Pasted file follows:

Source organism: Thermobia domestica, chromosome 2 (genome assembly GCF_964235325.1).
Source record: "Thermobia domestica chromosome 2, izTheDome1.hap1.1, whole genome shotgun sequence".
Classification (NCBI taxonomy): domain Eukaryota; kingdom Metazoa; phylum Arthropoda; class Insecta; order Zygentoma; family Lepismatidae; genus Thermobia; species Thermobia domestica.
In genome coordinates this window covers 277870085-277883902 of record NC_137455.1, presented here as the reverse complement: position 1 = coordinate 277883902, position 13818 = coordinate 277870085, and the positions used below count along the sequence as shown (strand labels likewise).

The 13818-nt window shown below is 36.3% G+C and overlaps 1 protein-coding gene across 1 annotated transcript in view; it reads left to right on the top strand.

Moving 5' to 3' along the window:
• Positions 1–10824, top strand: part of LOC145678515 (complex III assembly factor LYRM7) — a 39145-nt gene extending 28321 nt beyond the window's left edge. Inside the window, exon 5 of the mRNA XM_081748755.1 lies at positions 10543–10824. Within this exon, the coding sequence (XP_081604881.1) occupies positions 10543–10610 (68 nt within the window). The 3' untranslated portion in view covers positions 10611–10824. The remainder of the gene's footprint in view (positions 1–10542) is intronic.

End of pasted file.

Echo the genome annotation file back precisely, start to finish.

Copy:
Source organism: Thermobia domestica, chromosome 2 (genome assembly GCF_964235325.1).
Source record: "Thermobia domestica chromosome 2, izTheDome1.hap1.1, whole genome shotgun sequence".
Classification (NCBI taxonomy): domain Eukaryota; kingdom Metazoa; phylum Arthropoda; class Insecta; order Zygentoma; family Lepismatidae; genus Thermobia; species Thermobia domestica.
In genome coordinates this window covers 277870085-277883902 of record NC_137455.1, presented here as the reverse complement: position 1 = coordinate 277883902, position 13818 = coordinate 277870085, and the positions used below count along the sequence as shown (strand labels likewise).

The 13818-nt window shown below is 36.3% G+C and overlaps 1 protein-coding gene across 1 annotated transcript in view; it reads left to right on the top strand.

Moving 5' to 3' along the window:
• Positions 1–10824, top strand: part of LOC145678515 (complex III assembly factor LYRM7) — a 39145-nt gene extending 28321 nt beyond the window's left edge. Inside the window, exon 5 of the mRNA XM_081748755.1 lies at positions 10543–10824. Within this exon, the coding sequence (XP_081604881.1) occupies positions 10543–10610 (68 nt within the window). The 3' untranslated portion in view covers positions 10611–10824. The remainder of the gene's footprint in view (positions 1–10542) is intronic.